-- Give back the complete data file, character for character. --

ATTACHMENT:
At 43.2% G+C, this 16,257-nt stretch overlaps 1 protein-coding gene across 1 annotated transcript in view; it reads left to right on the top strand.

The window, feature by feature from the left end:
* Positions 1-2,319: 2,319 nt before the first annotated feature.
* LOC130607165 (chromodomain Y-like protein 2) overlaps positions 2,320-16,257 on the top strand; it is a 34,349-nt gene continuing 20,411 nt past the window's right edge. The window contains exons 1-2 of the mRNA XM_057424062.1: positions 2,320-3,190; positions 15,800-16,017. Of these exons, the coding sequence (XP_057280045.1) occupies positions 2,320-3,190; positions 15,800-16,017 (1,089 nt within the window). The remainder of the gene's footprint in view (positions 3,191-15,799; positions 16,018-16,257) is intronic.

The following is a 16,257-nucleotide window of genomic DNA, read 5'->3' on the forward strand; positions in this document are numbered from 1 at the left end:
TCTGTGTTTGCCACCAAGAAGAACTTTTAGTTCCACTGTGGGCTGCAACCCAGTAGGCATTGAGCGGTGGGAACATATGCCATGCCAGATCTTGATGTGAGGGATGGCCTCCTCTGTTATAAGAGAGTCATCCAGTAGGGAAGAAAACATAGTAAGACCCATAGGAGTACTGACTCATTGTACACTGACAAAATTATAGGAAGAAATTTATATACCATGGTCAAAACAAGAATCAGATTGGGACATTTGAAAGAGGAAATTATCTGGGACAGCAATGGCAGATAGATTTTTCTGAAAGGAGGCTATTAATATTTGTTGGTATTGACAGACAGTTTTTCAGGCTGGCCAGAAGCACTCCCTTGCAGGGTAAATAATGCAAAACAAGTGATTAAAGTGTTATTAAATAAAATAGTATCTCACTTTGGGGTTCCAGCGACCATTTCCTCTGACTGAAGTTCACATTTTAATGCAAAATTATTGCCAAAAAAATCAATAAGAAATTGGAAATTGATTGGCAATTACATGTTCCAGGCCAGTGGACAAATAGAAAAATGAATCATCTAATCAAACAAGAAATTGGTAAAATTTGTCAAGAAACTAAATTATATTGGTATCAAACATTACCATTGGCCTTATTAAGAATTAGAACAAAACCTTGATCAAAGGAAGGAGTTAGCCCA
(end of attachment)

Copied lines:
At 43.2% G+C, this 16,257-nt stretch overlaps 1 protein-coding gene across 1 annotated transcript in view; it reads left to right on the top strand.

The window, feature by feature from the left end:
* Positions 1-2,319: 2,319 nt before the first annotated feature.
* LOC130607165 (chromodomain Y-like protein 2) overlaps positions 2,320-16,257 on the top strand; it is a 34,349-nt gene continuing 20,411 nt past the window's right edge. The window contains exons 1-2 of the mRNA XM_057424062.1: positions 2,320-3,190; positions 15,800-16,017. Of these exons, the coding sequence (XP_057280045.1) occupies positions 2,320-3,190; positions 15,800-16,017 (1,089 nt within the window). The remainder of the gene's footprint in view (positions 3,191-15,799; positions 16,018-16,257) is intronic.

The following is a 16,257-nucleotide window of genomic DNA, read 5'->3' on the forward strand; positions in this document are numbered from 1 at the left end:
TCTGTGTTTGCCACCAAGAAGAACTTTTAGTTCCACTGTGGGCTGCAACCCAGTAGGCATTGAGCGGTGGGAACATATGCCATGCCAGATCTTGATGTGAGGGATGGCCTCCTCTGTTATAAGAGAGTCATCCAGTAGGGAAGAAAACATAGTAAGACCCATAGGAGTACTGACTCATTGTACACTGACAAAATTATAGGAAGAAATTTATATACCATGGTCAAAACAAGAATCAGATTGGGACATTTGAAAGAGGAAATTATCTGGGACAGCAATGGCAGATAGATTTTTCTGAAAGGAGGCTATTAATATTTGTTGGTATTGACAGACAGTTTTTCAGGCTGGCCAGAAGCACTCCCTTGCAGGGTAAATAATGCAAAACAAGTGATTAAAGTGTTATTAAATAAAATAGTATCTCACTTTGGGGTTCCAGCGACCATTTCCTCTGACTGAAGTTCACATTTTAATGCAAAATTATTGCCAAAAAAATCAATAAGAAATTGGAAATTGATTGGCAATTACATGTTCCAGGCCAGTGGACAAATAGAAAAATGAATCATCTAATCAAACAAGAAATTGGTAAAATTTGTCAAGAAACTAAATTATATTGGTATCAAACATTACCATTGGCCTTATTAAGAATTAGAACAAAACCTTGATCAAAGGAAGGAGTTAGCCCA